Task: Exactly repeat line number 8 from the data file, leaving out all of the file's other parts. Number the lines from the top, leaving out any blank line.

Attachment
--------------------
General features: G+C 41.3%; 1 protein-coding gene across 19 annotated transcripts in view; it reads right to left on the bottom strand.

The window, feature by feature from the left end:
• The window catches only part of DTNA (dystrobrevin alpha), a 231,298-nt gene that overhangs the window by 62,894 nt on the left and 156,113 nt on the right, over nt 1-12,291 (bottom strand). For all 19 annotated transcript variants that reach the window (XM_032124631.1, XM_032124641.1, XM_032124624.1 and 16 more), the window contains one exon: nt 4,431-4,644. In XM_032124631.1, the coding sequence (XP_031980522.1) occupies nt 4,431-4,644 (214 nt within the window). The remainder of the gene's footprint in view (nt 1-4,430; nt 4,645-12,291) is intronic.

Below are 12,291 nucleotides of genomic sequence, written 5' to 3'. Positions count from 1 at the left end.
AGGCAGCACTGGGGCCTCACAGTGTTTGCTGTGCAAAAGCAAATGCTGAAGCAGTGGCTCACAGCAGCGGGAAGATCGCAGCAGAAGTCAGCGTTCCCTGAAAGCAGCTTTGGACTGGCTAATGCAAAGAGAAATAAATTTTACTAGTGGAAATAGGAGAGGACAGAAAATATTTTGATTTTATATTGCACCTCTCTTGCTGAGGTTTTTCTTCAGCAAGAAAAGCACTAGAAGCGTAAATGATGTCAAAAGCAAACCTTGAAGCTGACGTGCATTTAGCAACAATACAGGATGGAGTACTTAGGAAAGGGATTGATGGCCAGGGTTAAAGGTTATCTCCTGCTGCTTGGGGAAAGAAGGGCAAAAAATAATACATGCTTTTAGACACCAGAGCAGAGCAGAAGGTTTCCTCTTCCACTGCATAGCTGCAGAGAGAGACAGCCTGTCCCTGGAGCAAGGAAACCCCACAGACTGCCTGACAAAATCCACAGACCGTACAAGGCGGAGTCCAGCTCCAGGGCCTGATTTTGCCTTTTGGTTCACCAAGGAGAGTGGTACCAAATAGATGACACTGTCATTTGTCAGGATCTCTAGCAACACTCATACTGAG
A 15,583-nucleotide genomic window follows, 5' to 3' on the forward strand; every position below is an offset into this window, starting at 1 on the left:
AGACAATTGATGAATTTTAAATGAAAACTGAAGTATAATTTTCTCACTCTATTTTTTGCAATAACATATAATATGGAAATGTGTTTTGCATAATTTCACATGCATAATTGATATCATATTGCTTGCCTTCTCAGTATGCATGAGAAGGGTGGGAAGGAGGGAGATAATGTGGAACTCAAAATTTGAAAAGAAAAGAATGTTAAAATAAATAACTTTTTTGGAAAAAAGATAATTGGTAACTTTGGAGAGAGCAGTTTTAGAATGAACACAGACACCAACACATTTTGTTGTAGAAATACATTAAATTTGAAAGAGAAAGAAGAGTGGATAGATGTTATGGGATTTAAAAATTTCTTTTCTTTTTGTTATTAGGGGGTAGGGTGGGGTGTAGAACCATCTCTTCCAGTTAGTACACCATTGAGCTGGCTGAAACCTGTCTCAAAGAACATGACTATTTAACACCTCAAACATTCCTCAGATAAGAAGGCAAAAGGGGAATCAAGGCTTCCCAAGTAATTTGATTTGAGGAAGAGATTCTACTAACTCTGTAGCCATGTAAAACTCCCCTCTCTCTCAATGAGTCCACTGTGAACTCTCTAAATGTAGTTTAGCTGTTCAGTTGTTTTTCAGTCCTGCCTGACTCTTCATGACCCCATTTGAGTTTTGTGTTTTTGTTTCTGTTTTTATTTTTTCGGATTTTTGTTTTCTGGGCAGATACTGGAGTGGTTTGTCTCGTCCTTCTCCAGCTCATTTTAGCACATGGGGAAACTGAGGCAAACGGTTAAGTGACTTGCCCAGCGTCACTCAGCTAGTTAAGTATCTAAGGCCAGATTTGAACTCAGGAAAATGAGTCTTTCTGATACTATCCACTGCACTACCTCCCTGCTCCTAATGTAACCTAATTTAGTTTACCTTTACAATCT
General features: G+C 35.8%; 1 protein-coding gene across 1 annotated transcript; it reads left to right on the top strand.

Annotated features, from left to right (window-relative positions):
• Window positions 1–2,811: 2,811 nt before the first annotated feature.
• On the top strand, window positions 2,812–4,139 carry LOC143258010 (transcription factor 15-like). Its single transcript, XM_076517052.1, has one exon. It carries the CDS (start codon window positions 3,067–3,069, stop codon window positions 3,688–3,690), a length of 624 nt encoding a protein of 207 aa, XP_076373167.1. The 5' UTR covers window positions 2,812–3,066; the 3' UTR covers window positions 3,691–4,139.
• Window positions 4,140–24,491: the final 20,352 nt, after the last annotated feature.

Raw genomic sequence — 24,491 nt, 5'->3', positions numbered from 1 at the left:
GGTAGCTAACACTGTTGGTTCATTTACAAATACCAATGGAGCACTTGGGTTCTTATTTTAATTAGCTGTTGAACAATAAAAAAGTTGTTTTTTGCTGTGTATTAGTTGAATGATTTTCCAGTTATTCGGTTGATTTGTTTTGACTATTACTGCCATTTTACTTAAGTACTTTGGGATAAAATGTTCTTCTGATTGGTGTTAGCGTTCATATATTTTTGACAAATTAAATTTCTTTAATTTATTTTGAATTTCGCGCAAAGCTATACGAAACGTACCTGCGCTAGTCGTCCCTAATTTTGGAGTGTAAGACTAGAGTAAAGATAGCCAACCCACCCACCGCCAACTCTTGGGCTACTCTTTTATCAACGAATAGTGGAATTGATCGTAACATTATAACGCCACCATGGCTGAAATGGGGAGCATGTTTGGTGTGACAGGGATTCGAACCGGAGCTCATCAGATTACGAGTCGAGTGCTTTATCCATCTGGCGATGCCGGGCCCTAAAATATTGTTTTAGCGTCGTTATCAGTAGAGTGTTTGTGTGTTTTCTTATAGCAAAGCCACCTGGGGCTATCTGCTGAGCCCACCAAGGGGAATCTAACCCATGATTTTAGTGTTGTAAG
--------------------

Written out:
General features: G+C 35.8%; 1 protein-coding gene across 1 annotated transcript; it reads left to right on the top strand.